Thanksgiving is a time to spend with your loved ones and be thankful for good family, good food and good healthy. However, oftentimes we lose focus of this and turn it into a day where we simply try to over-stuff ourselves and put any positive dietary habits we have on hold until the New Year. It doesn’t have to be that way. Most traditional Thanksgiving dishes are actually quite good for you if you make a few substitutions. Follow these tips to enjoy your Thanksgiving feast and take care of your body at the same time!
Thanksgiving Dinner: Mashed Potatoes
I’m starting with mashed potatoes because this is my absolute favorite! Oftentimes we try to lighten up this dish by switching the heavy cream and butter for non-fat versions. This is an effective way to cut a significant amount of calories, but if you ask me it also cuts out a significant amount of flavor, which is a tragic thing to do to my favorite dish! Instead, I like to use the full-fat versions of cream and butter, but I cut the amount in half. If you want creamier mashed potatoes, gradually add low-sodium chicken or vegetable broth until the potatoes reach the desired consistency.
Thanksgiving Dinner: Stuffing
Did you know that you can cut the calories in half by simply baking your stuffing outside of the bird rather than inside? The reason is the drippings from the bird add a significant amount of fat and calories. Moreover, in order to make sure that any harmful bacteria from those drippings are destroyed you need to get the stuffing above 165 degrees Fahrenheit. This usually means overcooking the turkey, which is a Thanksgiving tragedy! Instead bake the stuffing in its own baking pan. You can even use a muffin tin for instant portion control and an adorable presentation.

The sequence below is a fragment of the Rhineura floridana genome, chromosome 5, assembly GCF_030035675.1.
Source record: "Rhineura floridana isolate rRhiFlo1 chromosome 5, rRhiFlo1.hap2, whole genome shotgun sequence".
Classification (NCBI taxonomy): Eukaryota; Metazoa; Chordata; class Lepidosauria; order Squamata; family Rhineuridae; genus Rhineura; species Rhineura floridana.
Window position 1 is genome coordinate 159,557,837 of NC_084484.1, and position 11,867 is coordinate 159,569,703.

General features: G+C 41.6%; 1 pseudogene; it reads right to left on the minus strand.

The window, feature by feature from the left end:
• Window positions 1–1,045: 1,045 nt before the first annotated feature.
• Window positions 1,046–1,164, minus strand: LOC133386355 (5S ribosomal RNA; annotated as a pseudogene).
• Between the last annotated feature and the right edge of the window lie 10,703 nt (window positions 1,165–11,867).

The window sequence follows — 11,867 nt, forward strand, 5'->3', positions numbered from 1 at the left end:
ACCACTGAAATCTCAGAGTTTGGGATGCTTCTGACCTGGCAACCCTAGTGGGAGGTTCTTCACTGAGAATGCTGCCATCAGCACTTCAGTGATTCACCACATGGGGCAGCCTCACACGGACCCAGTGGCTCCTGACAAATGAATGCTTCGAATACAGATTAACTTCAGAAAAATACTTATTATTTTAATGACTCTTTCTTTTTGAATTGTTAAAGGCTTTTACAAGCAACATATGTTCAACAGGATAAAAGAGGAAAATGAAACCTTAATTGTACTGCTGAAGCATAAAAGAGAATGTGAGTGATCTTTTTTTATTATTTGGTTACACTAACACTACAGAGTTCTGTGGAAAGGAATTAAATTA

Thanksgiving Dinner: Gravy
The key to delicious, healthy gravy is to use all the drippings from the roasting pan, but skim off the fat. Typically fat equals flavor, but in this case you are getting so much natural flavor from the drippings that the fat simply adds more calories and little taste. In addition, I like to make my own broth for the gravy by simmering the giblets in water for about an hour and a half. Again, you are maximizing the wonderful natural flavor of the turkey so you don’t have to turn to extra salt and butter.
Remember: Thanksgiving Dinner isn’t a race. Slow down and enjoy every bite, and the time that you have with your family. When you are satisfied, don’t force extra food in simply because it’s Thanksgiving!
Every bite that you don’t eat at Thanksgiving dinner is an extra bite you can have when you enjoy the leftovers – and that’s really the best part!
Wishing you and your loved ones a happy and healthy Thanksgiving!
Article first appeared on TotalGymDirect.com